UCLA ended USC's streak of 63 straight games of scoring 20 or more points on Dec. 2, 2006 when it held the Trojans to nine points in a 13-9 victory.
UCLA's 31-0 shutout of Stanford on Sept. 30, 2006 was its first since 2004, when it shut out Stanford, 21-0.
UCLA is 6-1 all-time in overtime, including a couple of 2005 wins in extra time --- a 30-27 single overtime win at Stanford and a 44-41 single overtime win at Washington State. Head coach Karl Dorrell is 3-0 in overtime, defeating California in 2003 and Washington State and Stanford in 2005.
In the last seven seasons (2000-2006), UCLA has produced seven consensus All-Americans (2000, WR Freddie Mitchell; 2001, LB Robert Thomas; 2003 DE Dave Ball; 2005 TE Marcedes Lewis and KR Maurice Drew; 2006 DE Justin Hickman and PK Justin Medlock). Only one other school (USC) in the Pac-10 has produced more and UCLA's total is two ahead of third-place California. UCLA has produced 16 consensus All-America selections in the last 15 years (1992-2006), just two fewer than USC and eight more than No. 3 Arizona.
UCLA was one of eight schools to have two or more consensus All-Americans (Justin Hickman and Justin Medlock) in 2006 and the only school not ranked in the final Top 25. The others schools were: Michigan and Ohio State, three each; California, Tennessee, Texas, USC and West Virginia, two each.
UCLA PLAYER / COACH NOTES -
UCLA is playing without numerous starters on both offense and defense.
Offensively, fullback Michael Pitre has missed nine games and played a handful of snaps in one game. Quarterback Ben Olson, (head, knee) has missed five full games, including the last four, and most of a sixth. Quarterback Pat Cowan (hamstring, knee) has played in just four games - both quarterbacks have not been healthy at the same time all year. Starting wide receiver Marcus Everett (ankle) has missed the last four games and six of the last seven (he played a handful of snaps versus Notre Dame) and is out for the year. Guard Shannon Tevaga (knee) missed two games and most of a third but returned to the starting lineup against California. Tailback Chris Markey (turf toe) missed the Notre Dame game and most of the California contest and sprained his foot/ankle early versus Arizona. Tailback Kahlil Bell (knee) was injured in the first quarter at Washington State and is lost for the season. Wide receiver Brandon Breazell (multiple rib contusions) was injured in the second quarter at Washington State but returned versus Arizona.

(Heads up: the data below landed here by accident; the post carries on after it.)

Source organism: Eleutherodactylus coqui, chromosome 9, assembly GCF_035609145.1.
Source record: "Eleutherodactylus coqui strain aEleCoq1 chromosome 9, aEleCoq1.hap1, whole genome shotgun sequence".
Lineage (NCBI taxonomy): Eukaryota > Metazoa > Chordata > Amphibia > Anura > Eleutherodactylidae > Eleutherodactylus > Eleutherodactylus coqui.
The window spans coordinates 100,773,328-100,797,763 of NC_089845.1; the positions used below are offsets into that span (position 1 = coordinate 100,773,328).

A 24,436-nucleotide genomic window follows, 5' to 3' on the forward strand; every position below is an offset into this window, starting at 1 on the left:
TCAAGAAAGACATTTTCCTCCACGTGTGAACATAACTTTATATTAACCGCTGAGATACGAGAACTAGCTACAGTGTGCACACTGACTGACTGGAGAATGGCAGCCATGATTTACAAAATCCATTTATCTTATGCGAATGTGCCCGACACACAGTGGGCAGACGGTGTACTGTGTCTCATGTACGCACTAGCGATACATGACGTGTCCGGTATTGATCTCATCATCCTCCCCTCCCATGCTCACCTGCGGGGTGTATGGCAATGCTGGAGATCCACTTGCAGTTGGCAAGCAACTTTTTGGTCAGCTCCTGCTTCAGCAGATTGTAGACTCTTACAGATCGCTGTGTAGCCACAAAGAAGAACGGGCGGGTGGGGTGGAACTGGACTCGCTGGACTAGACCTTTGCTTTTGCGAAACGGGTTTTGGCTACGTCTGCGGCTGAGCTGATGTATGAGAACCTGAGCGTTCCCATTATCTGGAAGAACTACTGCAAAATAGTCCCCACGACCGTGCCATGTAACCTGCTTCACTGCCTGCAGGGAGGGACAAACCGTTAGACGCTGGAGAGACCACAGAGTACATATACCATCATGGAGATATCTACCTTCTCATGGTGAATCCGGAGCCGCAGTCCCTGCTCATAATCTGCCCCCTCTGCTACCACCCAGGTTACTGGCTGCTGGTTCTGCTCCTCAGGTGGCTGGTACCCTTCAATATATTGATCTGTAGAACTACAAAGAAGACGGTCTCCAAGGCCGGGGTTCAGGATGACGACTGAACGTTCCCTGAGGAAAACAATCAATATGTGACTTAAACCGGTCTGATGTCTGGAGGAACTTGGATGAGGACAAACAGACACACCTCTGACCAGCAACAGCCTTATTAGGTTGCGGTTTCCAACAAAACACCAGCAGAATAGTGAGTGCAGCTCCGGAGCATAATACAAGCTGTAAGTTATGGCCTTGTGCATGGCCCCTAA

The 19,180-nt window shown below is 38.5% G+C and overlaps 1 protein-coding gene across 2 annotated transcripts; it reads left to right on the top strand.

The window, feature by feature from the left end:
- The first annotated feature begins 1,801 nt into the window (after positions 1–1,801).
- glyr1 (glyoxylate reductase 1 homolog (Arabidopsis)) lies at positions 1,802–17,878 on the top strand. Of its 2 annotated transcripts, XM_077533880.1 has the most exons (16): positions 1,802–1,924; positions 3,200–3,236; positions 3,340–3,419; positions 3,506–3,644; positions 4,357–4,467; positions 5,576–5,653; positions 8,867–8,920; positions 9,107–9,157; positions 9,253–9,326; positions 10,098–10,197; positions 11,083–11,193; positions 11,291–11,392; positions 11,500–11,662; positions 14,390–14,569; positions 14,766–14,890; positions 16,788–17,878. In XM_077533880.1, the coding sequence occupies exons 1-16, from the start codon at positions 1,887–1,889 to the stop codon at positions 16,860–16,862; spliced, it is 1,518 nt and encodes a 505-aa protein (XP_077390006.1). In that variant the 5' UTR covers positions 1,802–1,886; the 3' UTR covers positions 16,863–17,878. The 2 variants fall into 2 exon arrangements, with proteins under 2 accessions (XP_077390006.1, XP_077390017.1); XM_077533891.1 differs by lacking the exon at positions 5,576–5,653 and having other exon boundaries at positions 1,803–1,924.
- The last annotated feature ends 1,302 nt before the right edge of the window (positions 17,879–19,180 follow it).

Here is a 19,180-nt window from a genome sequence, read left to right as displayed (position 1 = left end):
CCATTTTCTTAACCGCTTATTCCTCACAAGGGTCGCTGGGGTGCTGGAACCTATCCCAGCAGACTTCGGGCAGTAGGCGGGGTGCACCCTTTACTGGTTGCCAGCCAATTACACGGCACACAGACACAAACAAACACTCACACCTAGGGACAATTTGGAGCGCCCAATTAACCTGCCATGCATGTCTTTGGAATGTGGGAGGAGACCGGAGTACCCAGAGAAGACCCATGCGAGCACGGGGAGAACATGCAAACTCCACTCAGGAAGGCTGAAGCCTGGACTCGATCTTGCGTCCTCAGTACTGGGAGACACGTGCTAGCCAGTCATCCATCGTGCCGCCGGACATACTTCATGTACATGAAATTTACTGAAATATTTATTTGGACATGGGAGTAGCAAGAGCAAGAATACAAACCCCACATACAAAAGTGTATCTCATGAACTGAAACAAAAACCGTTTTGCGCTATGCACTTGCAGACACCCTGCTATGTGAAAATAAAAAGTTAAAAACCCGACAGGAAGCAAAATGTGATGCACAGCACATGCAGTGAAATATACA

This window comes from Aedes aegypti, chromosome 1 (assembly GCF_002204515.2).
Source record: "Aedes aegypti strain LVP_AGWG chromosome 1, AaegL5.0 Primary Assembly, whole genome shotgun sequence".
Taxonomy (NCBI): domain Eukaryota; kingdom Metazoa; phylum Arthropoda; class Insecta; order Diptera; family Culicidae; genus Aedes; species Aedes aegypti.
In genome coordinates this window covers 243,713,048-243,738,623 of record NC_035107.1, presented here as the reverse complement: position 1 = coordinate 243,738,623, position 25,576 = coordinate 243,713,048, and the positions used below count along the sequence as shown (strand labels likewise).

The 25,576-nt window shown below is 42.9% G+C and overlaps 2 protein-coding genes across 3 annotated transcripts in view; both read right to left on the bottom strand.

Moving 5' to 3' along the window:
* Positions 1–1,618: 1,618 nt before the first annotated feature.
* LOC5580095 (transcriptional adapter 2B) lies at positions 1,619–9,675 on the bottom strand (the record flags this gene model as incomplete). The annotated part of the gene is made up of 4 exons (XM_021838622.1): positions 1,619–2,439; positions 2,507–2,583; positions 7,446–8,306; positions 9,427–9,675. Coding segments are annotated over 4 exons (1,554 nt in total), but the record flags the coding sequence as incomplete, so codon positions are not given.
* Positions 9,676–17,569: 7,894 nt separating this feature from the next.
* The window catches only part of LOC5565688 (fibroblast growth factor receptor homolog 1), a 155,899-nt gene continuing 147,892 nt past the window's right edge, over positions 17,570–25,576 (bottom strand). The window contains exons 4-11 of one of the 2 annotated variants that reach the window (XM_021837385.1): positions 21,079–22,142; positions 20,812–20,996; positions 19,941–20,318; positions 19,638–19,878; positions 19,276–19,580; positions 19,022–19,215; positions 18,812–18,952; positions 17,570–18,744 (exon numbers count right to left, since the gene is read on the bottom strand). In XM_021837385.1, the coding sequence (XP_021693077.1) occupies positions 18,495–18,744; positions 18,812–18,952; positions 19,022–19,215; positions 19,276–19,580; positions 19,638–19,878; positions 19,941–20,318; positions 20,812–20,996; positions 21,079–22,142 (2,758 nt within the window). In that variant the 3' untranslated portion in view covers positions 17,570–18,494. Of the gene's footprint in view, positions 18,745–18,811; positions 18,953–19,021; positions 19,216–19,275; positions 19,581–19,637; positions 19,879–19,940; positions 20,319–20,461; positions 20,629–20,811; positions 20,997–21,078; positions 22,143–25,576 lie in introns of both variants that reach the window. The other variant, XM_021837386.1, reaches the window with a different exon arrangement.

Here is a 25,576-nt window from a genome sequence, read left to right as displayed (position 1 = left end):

Defensively, tackle Brigham Harwell (knee) has missed the last eight games and is out for the year. End Nikola Dragovic (groin, hip) has played in just one of the last eight games and none of the last five. Tackle Jess Ward, Harwell's replacement, is now out several weeks (knee) and did not play against Washington State, Arizona or Arizona State. Tackle Chase Moline (neck) has missed the last five games. Linebacker Christian Taylor (concussion) did not play at Washington State.
Osaar Rasshan's start at quarterback against Arizona State marked the first time since the 2002 season that UCLA has started three different players in the quarterback position. He will be the first Bruin QB to start consecutive home games this season. In 2002, Cory Paus started games 1-7, Matt Moore started game 8, Drew Olson started games 9-13.
Redshirt senior Bruce Davis now has 26.5 career sacks to rank second (tied) in school history. This season he has 9.5 sacks, 10.5 tackles for loss, a fumble caused and a fumble recovery. He ranks second in the Pac-10 and T-eighth in the nation in sacks per game (0.95).
Davis is the nation's leading returning sack specialist, based on his sacks in the 2006 season. He ranked fourth (tied) in the NCAA and tied for first in the Pac-10 in sacks (12.5 - 0.96 ave.) and 18th nationally and second in the Pac-10 in tackles for losses (1.35 ave.).
He has been selected one of 15 semifinalists for the Chuck Bednarik Award, presented to the nation's top defensive player.
With his three sacks at Arizona, Bruce Davis raised his season total to 9.5, which ranks 10th on the UCLA all-time single season list. Added to his total of 12.5 sacks last season, Davis has registered 22 sacks during the last two seasons which is second only to Dave Ball (27.5 in 2002-03) for the most ever by a Bruin in back-to-back campaigns.
After hitting his second field goal of 50 or more yards this season in the game at Arizona, Kai Forbath is tied for third on the all-time list of UCLA kickers with field goals of 50 or more yards ---first are Justin Medlock and John Lee - 4 each; third are Forbath, Frank Corral, Alfredo Velasco and Zenon Andrusyshyn - 2 each. Medlock has the most in one season with three boots of 50 or more yards in the 2004 season, including two in one game at Oregon. He is the only Bruin freshman to have two field goals of at least 50 yards and his 52-yard field goal at Utah is the longest ever by a Bruin freshman and tied for fourth on the all-time list.